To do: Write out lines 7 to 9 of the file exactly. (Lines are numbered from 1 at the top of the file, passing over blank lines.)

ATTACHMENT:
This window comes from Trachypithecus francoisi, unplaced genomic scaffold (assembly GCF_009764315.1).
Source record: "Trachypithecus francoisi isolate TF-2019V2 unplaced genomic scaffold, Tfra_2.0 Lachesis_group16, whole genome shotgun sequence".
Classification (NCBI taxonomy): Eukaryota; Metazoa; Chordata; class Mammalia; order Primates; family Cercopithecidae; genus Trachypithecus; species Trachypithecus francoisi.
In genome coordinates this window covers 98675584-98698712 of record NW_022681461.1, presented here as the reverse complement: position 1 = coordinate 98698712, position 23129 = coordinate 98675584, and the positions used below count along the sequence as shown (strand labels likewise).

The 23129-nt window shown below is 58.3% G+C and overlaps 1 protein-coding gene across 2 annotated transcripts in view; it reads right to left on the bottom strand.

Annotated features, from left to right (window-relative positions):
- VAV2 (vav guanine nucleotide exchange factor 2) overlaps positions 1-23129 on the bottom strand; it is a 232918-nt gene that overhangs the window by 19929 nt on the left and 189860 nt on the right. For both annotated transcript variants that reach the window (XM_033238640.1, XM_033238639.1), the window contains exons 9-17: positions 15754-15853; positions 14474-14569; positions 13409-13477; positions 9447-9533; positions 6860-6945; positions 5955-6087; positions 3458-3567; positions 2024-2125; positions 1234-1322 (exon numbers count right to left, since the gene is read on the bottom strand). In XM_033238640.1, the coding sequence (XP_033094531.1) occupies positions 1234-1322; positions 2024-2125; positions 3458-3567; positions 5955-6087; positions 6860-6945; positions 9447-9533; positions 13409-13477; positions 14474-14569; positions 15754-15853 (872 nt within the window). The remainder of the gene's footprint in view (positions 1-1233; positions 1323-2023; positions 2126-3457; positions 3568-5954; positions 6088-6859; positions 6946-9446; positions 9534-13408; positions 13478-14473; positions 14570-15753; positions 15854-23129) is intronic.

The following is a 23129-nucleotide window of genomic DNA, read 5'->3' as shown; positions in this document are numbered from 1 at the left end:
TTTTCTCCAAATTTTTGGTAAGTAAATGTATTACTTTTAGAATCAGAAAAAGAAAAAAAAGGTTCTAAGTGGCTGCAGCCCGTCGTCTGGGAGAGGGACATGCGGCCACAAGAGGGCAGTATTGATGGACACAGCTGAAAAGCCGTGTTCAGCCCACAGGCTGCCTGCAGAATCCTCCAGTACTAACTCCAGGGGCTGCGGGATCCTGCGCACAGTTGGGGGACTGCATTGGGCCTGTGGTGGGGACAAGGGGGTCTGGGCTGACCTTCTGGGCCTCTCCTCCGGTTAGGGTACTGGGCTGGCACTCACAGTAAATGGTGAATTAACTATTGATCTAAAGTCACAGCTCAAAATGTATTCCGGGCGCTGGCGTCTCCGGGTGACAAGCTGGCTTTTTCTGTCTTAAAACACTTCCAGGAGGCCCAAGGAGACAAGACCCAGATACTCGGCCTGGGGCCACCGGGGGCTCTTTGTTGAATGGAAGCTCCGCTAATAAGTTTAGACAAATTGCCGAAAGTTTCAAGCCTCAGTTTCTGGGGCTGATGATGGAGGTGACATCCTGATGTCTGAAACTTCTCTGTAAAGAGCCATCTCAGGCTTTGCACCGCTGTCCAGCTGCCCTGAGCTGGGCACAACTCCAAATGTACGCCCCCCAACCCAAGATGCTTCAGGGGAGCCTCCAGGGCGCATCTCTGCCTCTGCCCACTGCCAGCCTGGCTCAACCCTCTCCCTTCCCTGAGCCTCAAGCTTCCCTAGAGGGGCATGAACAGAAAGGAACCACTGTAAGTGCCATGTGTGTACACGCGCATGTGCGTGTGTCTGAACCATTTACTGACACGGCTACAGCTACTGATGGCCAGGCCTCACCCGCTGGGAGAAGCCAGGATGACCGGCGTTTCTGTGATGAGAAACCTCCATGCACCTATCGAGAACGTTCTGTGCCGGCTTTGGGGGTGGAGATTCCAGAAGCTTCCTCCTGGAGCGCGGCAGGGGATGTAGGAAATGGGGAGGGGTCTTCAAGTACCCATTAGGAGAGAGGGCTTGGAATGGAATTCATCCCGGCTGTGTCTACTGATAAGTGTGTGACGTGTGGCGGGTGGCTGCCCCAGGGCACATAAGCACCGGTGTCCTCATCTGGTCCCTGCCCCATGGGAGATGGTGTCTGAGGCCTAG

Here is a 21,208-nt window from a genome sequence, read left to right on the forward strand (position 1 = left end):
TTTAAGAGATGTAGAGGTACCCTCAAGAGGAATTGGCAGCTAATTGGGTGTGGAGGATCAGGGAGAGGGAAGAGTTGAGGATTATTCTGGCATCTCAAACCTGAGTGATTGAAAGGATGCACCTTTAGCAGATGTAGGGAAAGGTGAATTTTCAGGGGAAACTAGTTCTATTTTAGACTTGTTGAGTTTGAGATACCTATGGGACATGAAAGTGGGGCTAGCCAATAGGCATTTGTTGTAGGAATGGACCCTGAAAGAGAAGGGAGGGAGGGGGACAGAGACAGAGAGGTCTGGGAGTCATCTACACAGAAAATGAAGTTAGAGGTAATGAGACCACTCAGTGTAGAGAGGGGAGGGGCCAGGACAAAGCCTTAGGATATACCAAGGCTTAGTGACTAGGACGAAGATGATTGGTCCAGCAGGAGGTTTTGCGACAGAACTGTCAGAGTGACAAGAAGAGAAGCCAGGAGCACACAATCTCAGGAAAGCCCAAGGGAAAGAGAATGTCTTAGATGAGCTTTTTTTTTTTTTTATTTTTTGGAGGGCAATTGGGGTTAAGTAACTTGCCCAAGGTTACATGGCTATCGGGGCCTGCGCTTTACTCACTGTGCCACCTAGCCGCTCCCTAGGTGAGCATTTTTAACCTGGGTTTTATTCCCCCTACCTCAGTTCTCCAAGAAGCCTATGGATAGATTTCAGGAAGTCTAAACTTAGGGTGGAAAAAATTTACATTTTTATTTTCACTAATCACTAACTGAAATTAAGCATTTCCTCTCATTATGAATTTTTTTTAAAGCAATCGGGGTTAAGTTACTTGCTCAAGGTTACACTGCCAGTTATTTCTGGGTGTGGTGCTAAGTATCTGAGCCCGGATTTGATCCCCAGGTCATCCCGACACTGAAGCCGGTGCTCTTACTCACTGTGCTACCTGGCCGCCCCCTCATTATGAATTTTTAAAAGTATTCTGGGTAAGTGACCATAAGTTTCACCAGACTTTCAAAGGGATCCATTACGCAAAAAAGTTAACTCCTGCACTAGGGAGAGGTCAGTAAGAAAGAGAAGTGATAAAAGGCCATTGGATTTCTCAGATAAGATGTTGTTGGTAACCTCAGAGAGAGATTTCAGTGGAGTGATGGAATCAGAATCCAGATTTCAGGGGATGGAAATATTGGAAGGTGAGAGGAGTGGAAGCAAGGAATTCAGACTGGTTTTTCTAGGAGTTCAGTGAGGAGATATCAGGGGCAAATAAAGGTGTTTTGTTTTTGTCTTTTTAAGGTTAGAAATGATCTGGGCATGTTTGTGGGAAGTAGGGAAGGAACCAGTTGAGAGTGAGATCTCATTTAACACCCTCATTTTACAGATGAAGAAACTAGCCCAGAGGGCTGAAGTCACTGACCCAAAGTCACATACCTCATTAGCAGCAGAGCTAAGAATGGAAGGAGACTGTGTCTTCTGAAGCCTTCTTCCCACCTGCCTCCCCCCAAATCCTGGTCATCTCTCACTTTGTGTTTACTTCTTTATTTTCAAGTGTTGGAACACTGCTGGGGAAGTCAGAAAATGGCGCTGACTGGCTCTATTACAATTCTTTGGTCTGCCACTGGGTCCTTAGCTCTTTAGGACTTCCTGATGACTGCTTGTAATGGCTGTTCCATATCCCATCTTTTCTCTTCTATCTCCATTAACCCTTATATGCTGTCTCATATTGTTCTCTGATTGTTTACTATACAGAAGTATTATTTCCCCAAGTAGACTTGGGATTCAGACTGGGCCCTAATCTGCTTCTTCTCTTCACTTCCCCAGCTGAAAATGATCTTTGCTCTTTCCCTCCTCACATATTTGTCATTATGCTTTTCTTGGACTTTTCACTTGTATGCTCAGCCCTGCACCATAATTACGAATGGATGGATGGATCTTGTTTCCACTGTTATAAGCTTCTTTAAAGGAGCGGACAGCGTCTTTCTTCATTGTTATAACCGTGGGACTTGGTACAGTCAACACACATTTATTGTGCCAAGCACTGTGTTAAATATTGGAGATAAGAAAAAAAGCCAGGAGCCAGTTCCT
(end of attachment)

- VAV2 (vav guanine nucleotide exchange factor 2) overlaps positions 1-23129 on the bottom strand; it is a 232918-nt gene that overhangs the window by 19929 nt on the left and 189860 nt on the right. For both annotated transcript variants that reach the window (XM_033238640.1, XM_033238639.1), the window contains exons 9-17: positions 15754-15853; positions 14474-14569; positions 13409-13477; positions 9447-9533; positions 6860-6945; positions 5955-6087; positions 3458-3567; positions 2024-2125; positions 1234-1322 (exon numbers count right to left, since the gene is read on the bottom strand). In XM_033238640.1, the coding sequence (XP_033094531.1) occupies positions 1234-1322; positions 2024-2125; positions 3458-3567; positions 5955-6087; positions 6860-6945; positions 9447-9533; positions 13409-13477; positions 14474-14569; positions 15754-15853 (872 nt within the window). The remainder of the gene's footprint in view (positions 1-1233; positions 1323-2023; positions 2126-3457; positions 3568-5954; positions 6088-6859; positions 6946-9446; positions 9534-13408; positions 13478-14473; positions 14570-15753; positions 15854-23129) is intronic.

The following is a 23129-nucleotide window of genomic DNA, read 5'->3' as shown; positions in this document are numbered from 1 at the left end:
TTTTCTCCAAATTTTTGGTAAGTAAATGTATTACTTTTAGAATCAGAAAAAGAAAAAAAAGGTTCTAAGTGGCTGCAGCCCGTCGTCTGGGAGAGGGACATGCGGCCACAAGAGGGCAGTATTGATGGACACAGCTGAAAAGCCGTGTTCAGCCCACAGGCTGCCTGCAGAATCCTCCAGTACTAACTCCAGGGGCTGCGGGATCCTGCGCACAGTTGGGGGACTGCATTGGGCCTGTGGTGGGGACAAGGGGGTCTGGGCTGACCTTCTGGGCCTCTCCTCCGGTTAGGGTACTGGGCTGGCACTCACAGTAAATGGTGAATTAACTATTGATCTAAAGTCACAGCTCAAAATGTATTCCGGGCGCTGGCGTCTCCGGGTGACAAGCTGGCTTTTTCTGTCTTAAAACACTTCCAGGAGGCCCAAGGAGACAAGACCCAGATACTCGGCCTGGGGCCACCGGGGGCTCTTTGTTGAATGGAAGCTCCGCTAATAAGTTTAGACAAATTGCCGAAAGTTTCAAGCCTCAGTTTCTGGGGCTGATGATGGAGGTGACATCCTGATGTCTGAAACTTCTCTGTAAAGAGCCATCTCAGGCTTTGCACCGCTGTCCAGCTGCCCTGAGCTGGGCACAACTCCAAATGTACGCCCCCCAACCCAAGATGCTTCAGGGGAGCCTCCAGGGCGCATCTCTGCCTCTGCCCACTGCCAGCCTGGCTCAACCCTCTCCCTTCCCTGAGCCTCAAGCTTCCCTAGAGGGGCATGAACAGAAAGGAACCACTGTAAGTGCCATGTGTGTACACGCGCATGTGCGTGTGTCTGAACCATTTACTGACACGGCTACAGCTACTGATGGCCAGGCCTCACCCGCTGGGAGAAGCCAGGATGACCGGCGTTTCTGTGATGAGAAACCTCCATGCACCTATCGAGAACGTTCTGTGCCGGCTTTGGGGGTGGAGATTCCAGAAGCTTCCTCCTGGAGCGCGGCAGGGGATGTAGGAAATGGGGAGGGGTCTTCAAGTACCCATTAGGAGAGAGGGCTTGGAATGGAATTCATCCCGGCTGTGTCTACTGATAAGTGTGTGACGTGTGGCGGGTGGCTGCCCCAGGGCACATAAGCACCGGTGTCCTCATCTGGTCCCTGCCCCATGGGAGATGGTGTCTGAGGCCTAG